Richard Thompson – Have Guitar Will Travel!


By Brian Wise.

Richard Thompson has been widely acknowledged for decades as one of the world’s greatest guitarists. It’s a title that disguises the fact that he is also a brilliant songwriter and has been demonstrating that since the 1960s when he was in the seminal British folk rock group Fairport Convention. After he left that legendary outfit and released his debut solo album, Henry The Human Fly in 1972, Thompson made half a dozen mainly brilliant albums with his then wife Linda before their break up and the re-emergence of his solo career which has seen 16 or so album since 1982. 

For years most of Thompson’s albums have received acclaim from critics and adulation from fans – who have included members of R.E.M. who appeared on the tribute album Beat The Retreat – but have not generated too much chart success. His songs were covered by Bonnie Raitt and many others and even Del McCoury brought new recognition to the classic ‘1952 Vincent Black Lightning’ with his bluegrass rendition.

Thompson was in danger of remaining the ‘world’s greatest unknown guitarist’ but a couple of years ago things changed dramatically. He won a Lifetime Achievement Award for his songwriting at the Americana Music Awards in 2012. Then he released the Buddy Miller-produced album Electric, recorded in Nashville. Last year he tour with Wilco and then released Acoustic Classics, re-workings of some of his best known songs. Initially intended for sale at his gigs it made the Top 10 of the albums chart in Britain. In a few months time Thompson’s new Jeff Tweedy-produced album is likely to get him even more attention.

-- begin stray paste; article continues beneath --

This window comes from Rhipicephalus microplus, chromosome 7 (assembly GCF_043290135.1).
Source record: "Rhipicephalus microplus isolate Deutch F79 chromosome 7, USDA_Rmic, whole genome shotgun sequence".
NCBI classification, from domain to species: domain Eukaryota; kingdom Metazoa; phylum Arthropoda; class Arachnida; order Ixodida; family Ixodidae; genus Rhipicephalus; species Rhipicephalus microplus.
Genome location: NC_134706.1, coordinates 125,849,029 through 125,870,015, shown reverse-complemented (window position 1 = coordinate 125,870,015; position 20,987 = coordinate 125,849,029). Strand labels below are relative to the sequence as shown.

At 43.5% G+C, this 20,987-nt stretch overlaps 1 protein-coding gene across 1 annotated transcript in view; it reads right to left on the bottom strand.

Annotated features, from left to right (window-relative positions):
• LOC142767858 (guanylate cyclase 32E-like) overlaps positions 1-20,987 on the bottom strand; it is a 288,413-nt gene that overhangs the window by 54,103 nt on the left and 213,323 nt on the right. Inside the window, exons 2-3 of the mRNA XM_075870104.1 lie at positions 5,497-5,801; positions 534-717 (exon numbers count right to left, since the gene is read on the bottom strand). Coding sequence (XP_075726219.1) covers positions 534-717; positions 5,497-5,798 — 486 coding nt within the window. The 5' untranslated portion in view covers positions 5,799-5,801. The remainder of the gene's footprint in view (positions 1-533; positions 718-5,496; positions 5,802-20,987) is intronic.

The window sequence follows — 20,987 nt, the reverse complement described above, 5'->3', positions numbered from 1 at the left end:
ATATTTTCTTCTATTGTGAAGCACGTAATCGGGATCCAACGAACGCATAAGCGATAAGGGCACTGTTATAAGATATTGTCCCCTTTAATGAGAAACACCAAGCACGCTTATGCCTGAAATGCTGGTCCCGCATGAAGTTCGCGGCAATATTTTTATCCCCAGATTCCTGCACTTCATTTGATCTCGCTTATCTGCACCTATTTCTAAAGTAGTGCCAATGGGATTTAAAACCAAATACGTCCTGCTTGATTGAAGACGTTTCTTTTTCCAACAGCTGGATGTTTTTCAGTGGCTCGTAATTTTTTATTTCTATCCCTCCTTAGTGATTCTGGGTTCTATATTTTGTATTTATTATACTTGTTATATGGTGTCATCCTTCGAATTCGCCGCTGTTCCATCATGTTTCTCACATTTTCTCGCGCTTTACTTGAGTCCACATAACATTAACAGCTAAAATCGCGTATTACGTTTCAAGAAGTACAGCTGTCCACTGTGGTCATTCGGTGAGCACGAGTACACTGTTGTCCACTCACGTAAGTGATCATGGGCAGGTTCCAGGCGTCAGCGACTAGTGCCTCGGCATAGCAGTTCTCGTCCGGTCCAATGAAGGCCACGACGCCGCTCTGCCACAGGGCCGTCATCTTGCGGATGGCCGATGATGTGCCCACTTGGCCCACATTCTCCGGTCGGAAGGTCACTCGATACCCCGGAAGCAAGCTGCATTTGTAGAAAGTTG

At the age of 65, Richard Thompson has a higher profile than ever: his album sales are booming and demand for his performances is unprecedented. His only show in Melbourne sold out in hours. Not bad for an old bloke!

For his latest Australian tour Thompson is performing in trio format for the first time here. American and European have long been able to see him with a band but Australians have only seen him solo or with legendary bassist Danny Thompson (no relation).


I spoke to Thompson just prior to his Australian tour.

Can you tell us a little bit about the ensemble you’re bringing with you? You’ve played with them for a fair time, haven’t you?

Richard: Taras Prodaniuk on bass, Michael Jerome on drums. I’ve been playing with Michael now for maybe 15 years, Taras maybe 7 or 8 years and I love playing with those guys, and it’s a trio. We sort of laughably call it sort of a “folk power trio,” whatever that means. Sort of not that powerful.

Not quite like Cream.

Richard: Not quite like Cream. It’s like … your Cream meets Peter, Paul and Mary, or something. Sort of Soft Cream, Single Cream. Yes, it’s been fun, we’ve been working in the trio format for a few years now and it just offers so many possibilities – and we’re having a good time with it.

Well we’re certainly looking forward to seeing you in that format in Australia for the first time. Let me ask you about a few recent projects. Last year was incredibly productive for you but let’s talk about the Thompson Family album because that came out of the blue. What prompted it? Was it working on Teddy’s album?

Richard: It was really Teddy’s idea. I think Teddy had finished a record and he wasn’t quite sure what his next project was, so he thought it would be fun to do this. It was fun. It was great. You know, it’s just myself and my son Teddy, my other son Jack, my daughter Kami, Kami’s husband James, James’ brother Rob … Rob’s wife Brook and my grandson Zach. Did I mention him before? Okay. It’s hard to remember all ones kids and grandkids.